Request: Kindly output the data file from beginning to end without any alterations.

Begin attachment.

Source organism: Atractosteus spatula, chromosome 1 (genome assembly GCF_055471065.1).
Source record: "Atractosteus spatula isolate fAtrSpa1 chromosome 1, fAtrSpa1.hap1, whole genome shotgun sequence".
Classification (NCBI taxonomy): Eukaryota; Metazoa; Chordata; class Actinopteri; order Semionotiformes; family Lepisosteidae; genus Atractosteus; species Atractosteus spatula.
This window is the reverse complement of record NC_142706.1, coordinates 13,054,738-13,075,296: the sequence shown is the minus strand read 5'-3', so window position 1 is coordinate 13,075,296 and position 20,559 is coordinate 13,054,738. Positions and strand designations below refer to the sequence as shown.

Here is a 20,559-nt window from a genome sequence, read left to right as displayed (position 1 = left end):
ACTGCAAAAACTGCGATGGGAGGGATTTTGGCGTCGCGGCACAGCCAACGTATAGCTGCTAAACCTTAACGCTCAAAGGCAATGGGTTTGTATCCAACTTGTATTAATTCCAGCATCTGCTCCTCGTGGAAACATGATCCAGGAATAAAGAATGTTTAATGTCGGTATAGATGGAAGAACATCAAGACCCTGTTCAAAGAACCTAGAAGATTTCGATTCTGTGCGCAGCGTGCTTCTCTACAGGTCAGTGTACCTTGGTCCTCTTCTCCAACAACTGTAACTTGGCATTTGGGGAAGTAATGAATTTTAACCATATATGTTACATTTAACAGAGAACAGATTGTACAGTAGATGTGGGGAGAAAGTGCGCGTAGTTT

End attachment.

Source organism: Atractosteus spatula, chromosome 1 (genome assembly GCF_055471065.1).
Source record: "Atractosteus spatula isolate fAtrSpa1 chromosome 1, fAtrSpa1.hap1, whole genome shotgun sequence".
Classification (NCBI taxonomy): Eukaryota; Metazoa; Chordata; class Actinopteri; order Semionotiformes; family Lepisosteidae; genus Atractosteus; species Atractosteus spatula.
This window is the reverse complement of record NC_142706.1, coordinates 13,054,738-13,075,296: the sequence shown is the minus strand read 5'-3', so window position 1 is coordinate 13,075,296 and position 20,559 is coordinate 13,054,738. Positions and strand designations below refer to the sequence as shown.

Here is a 20,559-nt window from a genome sequence, read left to right as displayed (position 1 = left end):
ACTGCAAAAACTGCGATGGGAGGGATTTTGGCGTCGCGGCACAGCCAACGTATAGCTGCTAAACCTTAACGCTCAAAGGCAATGGGTTTGTATCCAACTTGTATTAATTCCAGCATCTGCTCCTCGTGGAAACATGATCCAGGAATAAAGAATGTTTAATGTCGGTATAGATGGAAGAACATCAAGACCCTGTTCAAAGAACCTAGAAGATTTCGATTCTGTGCGCAGCGTGCTTCTCTACAGGTCAGTGTACCTTGGTCCTCTTCTCCAACAACTGTAACTTGGCATTTGGGGAAGTAATGAATTTTAACCATATATGTTACATTTAACAGAGAACAGATTGTACAGTAGATGTGGGGAGAAAGTGCGCGTAGTTT